PALM SPRINGS, Ca.
Community members in Palm Springs packed the city council chambers Monday night for a town hall meeting on the CV Link.
"This is the first time we’ve really had a public hearing on the CV Link. Many of us around the Coachella Valley have been working on this for a long time. And so tonight we’re going to have an opportunity to hear from the citizens of Palm Springs," said Palm Springs Mayor Pro Tem Ginny Foat.
The CV Link is a 50-mile passageway for bicycles, pedestrians and low speed electric vehicles. Supporters of the project say there are several benefits to consider.
"A bike path like that supports tourism, it supports Eco-tourism, it supports recreation and those are the kinds of things that bring visitors to our valley," said Henry Hampton.
Others say tourists aren’t the only ones who stand to gain.
"It’s more of what young adults want in the future here in the Coachella Valley. We want to experience our valley without the need of a car," said CV Link supporter Arvin Ocampo.
Most of the residents of the Four Seasons near the northern part of the route in Palm Springs see it a different way.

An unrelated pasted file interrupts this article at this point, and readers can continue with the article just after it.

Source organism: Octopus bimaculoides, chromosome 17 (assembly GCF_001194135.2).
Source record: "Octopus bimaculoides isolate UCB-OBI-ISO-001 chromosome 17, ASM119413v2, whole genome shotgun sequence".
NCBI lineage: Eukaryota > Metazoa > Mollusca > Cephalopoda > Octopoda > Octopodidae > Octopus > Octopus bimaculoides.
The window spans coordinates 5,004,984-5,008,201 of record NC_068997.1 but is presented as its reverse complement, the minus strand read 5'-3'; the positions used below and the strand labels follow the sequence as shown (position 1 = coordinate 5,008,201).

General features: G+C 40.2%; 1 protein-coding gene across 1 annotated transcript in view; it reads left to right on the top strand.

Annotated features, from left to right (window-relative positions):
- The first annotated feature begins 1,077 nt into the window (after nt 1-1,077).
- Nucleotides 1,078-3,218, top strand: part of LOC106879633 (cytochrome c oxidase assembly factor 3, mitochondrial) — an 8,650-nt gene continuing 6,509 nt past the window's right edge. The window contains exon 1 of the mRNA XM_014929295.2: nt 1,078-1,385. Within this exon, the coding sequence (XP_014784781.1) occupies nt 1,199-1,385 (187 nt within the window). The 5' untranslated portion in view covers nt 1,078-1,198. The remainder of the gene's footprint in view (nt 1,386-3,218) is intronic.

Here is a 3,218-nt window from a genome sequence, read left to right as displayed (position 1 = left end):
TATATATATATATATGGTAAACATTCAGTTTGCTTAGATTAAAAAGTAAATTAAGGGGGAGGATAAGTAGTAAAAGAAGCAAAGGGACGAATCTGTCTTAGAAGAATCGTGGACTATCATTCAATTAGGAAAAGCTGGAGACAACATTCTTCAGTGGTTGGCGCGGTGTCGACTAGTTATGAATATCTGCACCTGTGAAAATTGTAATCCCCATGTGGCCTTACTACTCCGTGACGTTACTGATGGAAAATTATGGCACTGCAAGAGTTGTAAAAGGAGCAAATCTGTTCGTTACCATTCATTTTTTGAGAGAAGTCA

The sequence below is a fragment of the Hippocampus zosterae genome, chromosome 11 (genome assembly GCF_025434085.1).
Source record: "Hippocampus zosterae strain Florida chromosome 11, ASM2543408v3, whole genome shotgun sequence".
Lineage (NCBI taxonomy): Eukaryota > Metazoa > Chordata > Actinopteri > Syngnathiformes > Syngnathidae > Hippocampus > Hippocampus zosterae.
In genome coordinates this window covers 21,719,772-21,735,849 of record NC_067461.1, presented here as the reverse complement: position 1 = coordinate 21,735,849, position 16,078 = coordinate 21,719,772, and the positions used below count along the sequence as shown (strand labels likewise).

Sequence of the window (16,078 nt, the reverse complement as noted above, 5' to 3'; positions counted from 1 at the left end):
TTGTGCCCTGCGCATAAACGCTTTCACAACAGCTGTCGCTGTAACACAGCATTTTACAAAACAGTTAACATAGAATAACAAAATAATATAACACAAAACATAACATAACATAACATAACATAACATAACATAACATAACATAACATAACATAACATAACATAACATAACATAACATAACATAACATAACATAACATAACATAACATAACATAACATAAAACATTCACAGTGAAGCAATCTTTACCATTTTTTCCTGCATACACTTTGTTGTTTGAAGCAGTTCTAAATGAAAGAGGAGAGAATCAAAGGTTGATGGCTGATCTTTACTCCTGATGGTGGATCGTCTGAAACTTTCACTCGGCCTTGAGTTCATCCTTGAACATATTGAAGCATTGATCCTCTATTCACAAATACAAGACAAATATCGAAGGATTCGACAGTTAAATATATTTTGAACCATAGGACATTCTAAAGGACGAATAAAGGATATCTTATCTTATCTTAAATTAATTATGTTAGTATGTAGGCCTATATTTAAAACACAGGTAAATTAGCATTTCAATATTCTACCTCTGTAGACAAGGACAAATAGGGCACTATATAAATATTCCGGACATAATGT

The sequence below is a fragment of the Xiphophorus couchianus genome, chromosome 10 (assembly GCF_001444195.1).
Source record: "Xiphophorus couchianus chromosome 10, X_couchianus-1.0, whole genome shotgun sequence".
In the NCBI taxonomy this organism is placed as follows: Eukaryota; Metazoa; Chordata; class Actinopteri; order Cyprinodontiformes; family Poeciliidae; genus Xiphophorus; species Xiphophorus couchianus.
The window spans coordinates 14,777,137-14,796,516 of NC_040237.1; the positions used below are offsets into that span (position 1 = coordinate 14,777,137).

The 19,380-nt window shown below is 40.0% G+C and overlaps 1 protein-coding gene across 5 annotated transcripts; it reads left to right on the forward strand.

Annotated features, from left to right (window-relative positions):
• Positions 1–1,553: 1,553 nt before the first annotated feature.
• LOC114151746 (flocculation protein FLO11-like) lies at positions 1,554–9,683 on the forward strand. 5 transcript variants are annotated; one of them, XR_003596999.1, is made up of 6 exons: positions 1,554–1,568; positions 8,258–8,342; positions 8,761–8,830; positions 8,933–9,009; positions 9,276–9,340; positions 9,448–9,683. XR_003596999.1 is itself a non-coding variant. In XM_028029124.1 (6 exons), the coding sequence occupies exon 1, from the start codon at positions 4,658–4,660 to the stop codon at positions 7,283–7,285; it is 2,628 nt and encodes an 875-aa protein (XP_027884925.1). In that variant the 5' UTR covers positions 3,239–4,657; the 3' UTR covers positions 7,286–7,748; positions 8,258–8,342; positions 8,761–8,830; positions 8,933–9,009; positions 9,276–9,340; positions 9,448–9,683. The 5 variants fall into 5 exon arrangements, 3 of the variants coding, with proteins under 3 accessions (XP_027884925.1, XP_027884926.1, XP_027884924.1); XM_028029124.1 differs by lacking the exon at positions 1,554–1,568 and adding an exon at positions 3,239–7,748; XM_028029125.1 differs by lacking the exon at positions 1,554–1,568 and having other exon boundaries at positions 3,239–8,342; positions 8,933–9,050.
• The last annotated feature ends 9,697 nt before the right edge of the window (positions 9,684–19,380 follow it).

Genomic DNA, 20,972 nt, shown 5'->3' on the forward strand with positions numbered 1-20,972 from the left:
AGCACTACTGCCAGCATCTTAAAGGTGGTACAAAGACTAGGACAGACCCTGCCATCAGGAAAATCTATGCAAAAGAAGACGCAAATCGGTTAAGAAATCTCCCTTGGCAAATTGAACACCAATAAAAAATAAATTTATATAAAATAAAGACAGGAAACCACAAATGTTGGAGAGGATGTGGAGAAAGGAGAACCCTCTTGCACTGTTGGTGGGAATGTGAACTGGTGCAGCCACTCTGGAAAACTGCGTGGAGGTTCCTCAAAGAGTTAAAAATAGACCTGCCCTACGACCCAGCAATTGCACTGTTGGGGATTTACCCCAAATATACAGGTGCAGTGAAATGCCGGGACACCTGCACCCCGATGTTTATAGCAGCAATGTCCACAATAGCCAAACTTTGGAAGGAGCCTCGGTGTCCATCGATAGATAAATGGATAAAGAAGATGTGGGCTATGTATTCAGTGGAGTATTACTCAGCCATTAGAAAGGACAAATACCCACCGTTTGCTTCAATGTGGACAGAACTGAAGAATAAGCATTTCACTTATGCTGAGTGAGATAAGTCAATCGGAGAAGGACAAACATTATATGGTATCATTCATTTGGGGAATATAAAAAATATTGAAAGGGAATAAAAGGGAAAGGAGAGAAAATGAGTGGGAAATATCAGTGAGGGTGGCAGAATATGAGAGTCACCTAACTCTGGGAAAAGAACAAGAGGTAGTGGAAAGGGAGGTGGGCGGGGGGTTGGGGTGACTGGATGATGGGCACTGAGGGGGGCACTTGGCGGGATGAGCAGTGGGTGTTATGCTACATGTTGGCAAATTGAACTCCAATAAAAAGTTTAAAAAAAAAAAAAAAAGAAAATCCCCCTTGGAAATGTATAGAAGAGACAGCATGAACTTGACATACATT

"The Four Seasons is very close to the northern route and that unfortunately poses a privacy issue, a security issue and a quiet enjoyment of our homes issue," said Four Seasons resident Jeri Barry.
"When we purchased them as desert lots, we were assured that because of environmental conditions nothing would ever be built between our wall and route ten. And so this is infringing upon that," said Four Seasons resident Frank Tinney.
The Coachella Valley Association of Governments says they are taking all concerns into account.
"We heard from the Four Seasons community that they wanted us to study additional options. So there is now a total of four options when you talk about the Four Season community, including an on street alternative and we’ve included all that in the environmental report so that way when our executive committee determines the final alignment, they can really make the best decision," said Erica Felci, governmental projects manager for the Coachella Valley Association of Governments.
The public comment period will end on February 21 at which point CVAG will look at the public’s written comments and incorporate those comments into the final environmental impact report. That report will go to the Coachella Valley Association of Governments executive committee this spring.